Using Email for Customer Service – Channel Breakdown Part 2
Email saw the light of day in 1971 , but only really started to take off as a channel for customer service when it achieved wide adoption during the 1990s.
Just like the first car designs looked like a mechanical incarnation of the horse and carriage, the email is a digital incarnation of the paper letter.
Since the 90s, many other ways of online communication have been developed. But for better or worse, these new technologies haven’t caught up yet with email-based customer service.
In this article, we’ll look at the strengths and weaknesses of email so that you can decide whether it has a place in your customer communication strategy.
Wide reach. Email is universal in reach, with over 306 billion emails sent and received every day and 3.8 billion email accounts worldwide .
Instant documentation. As a written channel, email creates a paper trail for both customers and companies, allowing them to track issues with ticket numbers or sender IDs. And because it’s text-based, it’s easy to search and read through conversations.
Multimedia. Large files and essential documents can be attached to supplement the information provided, without needing to switch platforms.
Efficiency. Before email, most customer service would happen by phone. With phone service , interactions happen in real-time, which means that one agent can help one customer at a time.
This poses a challenge for dealing with service variability. At 11 a.m. for example, you could have 10 calls, and at 1 p.m. you could have 5. This means you will either need to hire as many agents to cover full capacity, or you put customers in a queue. Because email conversations don’t take place in real time, service peaks can be spread out.
Wait times. These tend to vary and most companies aren’t able to provide a fast email response . And even if you do manage to reply very fast with email, your customers don’t know that beforehand. The uncertainty of email waiting time can pose a roadblock for customers getting in touch at all.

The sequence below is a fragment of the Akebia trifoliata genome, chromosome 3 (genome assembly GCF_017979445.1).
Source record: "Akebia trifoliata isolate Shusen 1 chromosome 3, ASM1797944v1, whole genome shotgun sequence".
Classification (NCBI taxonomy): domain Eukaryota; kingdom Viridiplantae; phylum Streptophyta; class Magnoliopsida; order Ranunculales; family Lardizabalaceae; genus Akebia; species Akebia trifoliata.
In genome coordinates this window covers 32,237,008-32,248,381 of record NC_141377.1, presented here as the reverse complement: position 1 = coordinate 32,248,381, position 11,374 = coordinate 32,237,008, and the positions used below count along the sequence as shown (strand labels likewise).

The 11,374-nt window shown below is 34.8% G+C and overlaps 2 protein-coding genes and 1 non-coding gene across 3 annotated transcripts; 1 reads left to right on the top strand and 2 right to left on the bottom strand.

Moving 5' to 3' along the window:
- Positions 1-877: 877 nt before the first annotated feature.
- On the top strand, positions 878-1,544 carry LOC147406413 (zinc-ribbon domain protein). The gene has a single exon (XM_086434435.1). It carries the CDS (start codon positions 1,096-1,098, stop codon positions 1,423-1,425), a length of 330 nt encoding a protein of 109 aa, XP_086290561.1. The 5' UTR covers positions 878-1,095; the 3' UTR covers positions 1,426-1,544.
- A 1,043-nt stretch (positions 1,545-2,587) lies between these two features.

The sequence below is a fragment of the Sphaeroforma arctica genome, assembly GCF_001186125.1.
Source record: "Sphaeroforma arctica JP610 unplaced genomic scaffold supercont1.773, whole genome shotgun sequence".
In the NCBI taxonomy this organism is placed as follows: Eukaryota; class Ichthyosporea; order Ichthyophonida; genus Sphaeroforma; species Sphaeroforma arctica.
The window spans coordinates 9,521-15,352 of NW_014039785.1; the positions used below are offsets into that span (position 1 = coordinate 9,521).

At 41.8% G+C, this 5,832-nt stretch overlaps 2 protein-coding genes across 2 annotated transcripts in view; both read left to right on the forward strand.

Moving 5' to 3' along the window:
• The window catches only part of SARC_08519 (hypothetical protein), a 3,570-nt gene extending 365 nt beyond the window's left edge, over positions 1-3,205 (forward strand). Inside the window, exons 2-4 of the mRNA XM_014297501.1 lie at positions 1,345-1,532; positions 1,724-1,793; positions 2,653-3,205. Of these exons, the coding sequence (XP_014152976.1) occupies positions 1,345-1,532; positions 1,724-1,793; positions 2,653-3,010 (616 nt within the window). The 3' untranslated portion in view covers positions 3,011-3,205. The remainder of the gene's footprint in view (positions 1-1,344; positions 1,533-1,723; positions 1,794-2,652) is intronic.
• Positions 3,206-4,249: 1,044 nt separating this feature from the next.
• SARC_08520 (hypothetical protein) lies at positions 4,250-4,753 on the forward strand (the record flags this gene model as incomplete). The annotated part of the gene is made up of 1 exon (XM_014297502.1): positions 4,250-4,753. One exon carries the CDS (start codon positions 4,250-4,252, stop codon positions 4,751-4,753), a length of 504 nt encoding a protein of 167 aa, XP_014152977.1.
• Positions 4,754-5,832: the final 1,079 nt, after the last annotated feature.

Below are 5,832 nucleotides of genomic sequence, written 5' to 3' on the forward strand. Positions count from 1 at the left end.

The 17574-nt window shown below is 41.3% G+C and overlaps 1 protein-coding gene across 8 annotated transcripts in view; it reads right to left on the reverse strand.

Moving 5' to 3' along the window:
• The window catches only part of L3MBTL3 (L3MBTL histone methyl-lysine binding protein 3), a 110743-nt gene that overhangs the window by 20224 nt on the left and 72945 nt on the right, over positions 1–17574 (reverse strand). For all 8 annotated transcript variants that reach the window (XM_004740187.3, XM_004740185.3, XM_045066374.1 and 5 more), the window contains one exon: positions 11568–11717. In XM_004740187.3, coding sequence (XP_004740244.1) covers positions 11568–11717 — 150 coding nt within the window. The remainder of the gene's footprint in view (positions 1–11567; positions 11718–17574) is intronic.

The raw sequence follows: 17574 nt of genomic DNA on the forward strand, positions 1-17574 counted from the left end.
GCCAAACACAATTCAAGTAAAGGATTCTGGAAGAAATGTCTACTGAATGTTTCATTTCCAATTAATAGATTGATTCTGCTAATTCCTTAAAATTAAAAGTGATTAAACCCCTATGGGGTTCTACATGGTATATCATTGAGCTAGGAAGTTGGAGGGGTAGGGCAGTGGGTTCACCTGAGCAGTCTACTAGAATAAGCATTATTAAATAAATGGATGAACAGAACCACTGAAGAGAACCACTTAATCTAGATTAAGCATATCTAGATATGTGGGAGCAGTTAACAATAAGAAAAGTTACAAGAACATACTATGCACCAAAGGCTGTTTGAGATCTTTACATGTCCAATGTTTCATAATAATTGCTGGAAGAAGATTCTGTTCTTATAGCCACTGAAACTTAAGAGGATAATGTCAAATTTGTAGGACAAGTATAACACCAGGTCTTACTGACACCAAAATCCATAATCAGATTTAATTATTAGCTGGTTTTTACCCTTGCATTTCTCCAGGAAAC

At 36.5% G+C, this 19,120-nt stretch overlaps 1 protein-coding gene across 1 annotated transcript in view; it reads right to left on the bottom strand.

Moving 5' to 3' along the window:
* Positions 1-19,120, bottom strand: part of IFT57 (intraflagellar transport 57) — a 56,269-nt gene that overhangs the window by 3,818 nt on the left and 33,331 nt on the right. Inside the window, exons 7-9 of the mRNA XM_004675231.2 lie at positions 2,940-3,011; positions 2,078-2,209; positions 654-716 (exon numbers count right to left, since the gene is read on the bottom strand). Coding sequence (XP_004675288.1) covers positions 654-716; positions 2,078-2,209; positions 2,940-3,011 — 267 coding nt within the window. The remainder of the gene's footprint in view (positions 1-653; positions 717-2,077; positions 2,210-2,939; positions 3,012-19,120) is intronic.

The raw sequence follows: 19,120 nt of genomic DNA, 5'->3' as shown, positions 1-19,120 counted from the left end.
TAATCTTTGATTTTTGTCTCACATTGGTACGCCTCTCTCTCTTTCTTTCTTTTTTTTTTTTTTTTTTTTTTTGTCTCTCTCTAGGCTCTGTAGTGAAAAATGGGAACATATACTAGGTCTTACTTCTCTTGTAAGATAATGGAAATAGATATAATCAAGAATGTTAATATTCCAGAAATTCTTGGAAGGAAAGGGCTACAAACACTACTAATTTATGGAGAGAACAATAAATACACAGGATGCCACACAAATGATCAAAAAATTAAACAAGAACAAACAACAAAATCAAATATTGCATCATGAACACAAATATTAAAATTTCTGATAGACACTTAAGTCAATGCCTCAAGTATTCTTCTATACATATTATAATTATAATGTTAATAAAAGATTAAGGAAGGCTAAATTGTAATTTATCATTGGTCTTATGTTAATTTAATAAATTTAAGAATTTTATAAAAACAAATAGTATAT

Especially in today's age of instant gratification , a slow communication channel can pose a serious risk towards making a sale.
Email ping-pong. To fully understand a customer's issue and provide an adequate answer, one often needs to ask clarifying questions. In email, this tends to result in a game of email ping-pong. Multiplied by the response times of both the agent and the customer, this game grows resolution times exponentially.
Inaccessibility. It might be difficult for customers to find the right email address, which can add to the wait time and contribute to frustration.
Impersonal. Email is on the impersonal side, especially when companies address customers by ticket numbers .
Email customer service best practices
Summarize the main point in one line
Email threads can quickly stray off topic.
In her bestseller “Everybody Writes,” Ann Handley shares the following tip for writing blog posts: start with one sentence at the top of the page that summarizes the main point you want to make.